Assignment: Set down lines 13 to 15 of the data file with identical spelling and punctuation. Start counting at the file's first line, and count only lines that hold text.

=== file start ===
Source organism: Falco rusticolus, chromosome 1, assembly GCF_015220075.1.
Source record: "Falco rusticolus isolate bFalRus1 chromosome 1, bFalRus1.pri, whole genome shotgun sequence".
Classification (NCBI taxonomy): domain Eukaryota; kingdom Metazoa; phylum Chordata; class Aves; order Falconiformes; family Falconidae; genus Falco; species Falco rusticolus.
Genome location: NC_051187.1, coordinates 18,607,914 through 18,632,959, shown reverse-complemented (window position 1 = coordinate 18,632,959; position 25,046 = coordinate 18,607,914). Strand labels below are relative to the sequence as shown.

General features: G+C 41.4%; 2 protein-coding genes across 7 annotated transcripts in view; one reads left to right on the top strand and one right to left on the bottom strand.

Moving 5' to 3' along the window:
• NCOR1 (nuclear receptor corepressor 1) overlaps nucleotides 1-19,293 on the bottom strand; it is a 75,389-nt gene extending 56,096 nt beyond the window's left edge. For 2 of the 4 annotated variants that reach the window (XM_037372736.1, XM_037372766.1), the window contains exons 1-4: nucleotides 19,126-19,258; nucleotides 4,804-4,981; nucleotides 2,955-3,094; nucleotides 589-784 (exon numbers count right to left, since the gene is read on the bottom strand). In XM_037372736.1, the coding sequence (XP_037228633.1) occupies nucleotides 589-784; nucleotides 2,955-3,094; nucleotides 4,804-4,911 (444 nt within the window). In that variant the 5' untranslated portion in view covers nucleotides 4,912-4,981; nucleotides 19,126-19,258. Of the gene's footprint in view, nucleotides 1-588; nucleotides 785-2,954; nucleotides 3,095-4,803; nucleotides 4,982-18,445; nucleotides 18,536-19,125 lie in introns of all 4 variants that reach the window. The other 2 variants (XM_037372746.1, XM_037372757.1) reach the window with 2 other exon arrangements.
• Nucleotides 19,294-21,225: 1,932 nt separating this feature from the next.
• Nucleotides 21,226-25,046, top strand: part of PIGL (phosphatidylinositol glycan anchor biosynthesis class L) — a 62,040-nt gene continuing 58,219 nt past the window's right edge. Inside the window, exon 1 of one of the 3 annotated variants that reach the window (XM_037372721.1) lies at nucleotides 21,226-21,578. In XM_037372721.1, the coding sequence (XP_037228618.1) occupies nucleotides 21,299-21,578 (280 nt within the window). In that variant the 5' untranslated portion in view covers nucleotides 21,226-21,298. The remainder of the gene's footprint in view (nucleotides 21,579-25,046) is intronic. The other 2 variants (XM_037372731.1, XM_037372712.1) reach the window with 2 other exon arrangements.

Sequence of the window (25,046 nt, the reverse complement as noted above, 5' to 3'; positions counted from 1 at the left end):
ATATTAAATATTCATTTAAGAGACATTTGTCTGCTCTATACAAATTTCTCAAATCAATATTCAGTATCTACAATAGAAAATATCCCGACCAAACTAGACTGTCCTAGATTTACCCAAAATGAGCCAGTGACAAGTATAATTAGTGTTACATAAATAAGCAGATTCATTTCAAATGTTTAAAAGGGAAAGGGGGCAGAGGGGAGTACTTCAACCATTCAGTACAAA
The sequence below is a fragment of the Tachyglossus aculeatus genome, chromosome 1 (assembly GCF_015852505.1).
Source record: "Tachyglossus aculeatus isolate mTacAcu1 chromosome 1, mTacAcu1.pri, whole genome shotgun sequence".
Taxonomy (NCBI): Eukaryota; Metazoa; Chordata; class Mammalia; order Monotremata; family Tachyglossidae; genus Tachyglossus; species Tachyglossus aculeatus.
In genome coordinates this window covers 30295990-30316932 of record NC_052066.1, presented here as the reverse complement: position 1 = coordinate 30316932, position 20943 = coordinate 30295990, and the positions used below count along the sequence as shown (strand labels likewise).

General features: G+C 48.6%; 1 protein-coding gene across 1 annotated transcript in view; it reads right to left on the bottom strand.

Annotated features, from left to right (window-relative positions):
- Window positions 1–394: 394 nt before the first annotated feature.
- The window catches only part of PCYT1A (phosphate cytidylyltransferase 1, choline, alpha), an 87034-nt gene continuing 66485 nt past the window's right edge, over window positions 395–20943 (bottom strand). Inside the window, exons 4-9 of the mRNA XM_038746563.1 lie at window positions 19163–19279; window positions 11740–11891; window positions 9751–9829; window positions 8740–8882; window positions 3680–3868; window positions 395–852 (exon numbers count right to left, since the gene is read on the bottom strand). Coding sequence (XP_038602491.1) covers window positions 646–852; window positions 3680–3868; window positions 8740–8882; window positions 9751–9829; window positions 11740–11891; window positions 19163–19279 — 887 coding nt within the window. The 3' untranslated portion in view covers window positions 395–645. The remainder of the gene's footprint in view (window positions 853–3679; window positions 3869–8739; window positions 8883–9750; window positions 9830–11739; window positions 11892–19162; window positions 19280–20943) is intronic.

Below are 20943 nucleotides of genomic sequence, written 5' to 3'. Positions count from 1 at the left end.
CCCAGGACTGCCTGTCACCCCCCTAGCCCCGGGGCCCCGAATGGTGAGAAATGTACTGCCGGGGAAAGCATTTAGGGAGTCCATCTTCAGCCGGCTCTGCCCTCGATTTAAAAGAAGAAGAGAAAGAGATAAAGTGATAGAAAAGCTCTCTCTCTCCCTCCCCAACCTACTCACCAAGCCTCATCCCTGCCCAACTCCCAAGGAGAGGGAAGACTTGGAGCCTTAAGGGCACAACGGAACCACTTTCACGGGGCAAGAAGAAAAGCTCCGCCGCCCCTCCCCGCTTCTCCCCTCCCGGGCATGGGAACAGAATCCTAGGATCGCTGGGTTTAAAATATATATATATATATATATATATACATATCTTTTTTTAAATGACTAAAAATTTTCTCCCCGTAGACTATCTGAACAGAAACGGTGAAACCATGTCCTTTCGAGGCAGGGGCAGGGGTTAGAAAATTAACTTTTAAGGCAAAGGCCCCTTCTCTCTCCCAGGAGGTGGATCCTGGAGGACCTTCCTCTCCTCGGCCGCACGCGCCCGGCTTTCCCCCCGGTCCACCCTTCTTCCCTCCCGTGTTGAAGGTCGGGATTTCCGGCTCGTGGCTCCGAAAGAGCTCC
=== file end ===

Source record: "Tachyglossus aculeatus isolate mTacAcu1 chromosome 1, mTacAcu1.pri, whole genome shotgun sequence".
Taxonomy (NCBI): Eukaryota; Metazoa; Chordata; class Mammalia; order Monotremata; family Tachyglossidae; genus Tachyglossus; species Tachyglossus aculeatus.
In genome coordinates this window covers 30295990-30316932 of record NC_052066.1, presented here as the reverse complement: position 1 = coordinate 30316932, position 20943 = coordinate 30295990, and the positions used below count along the sequence as shown (strand labels likewise).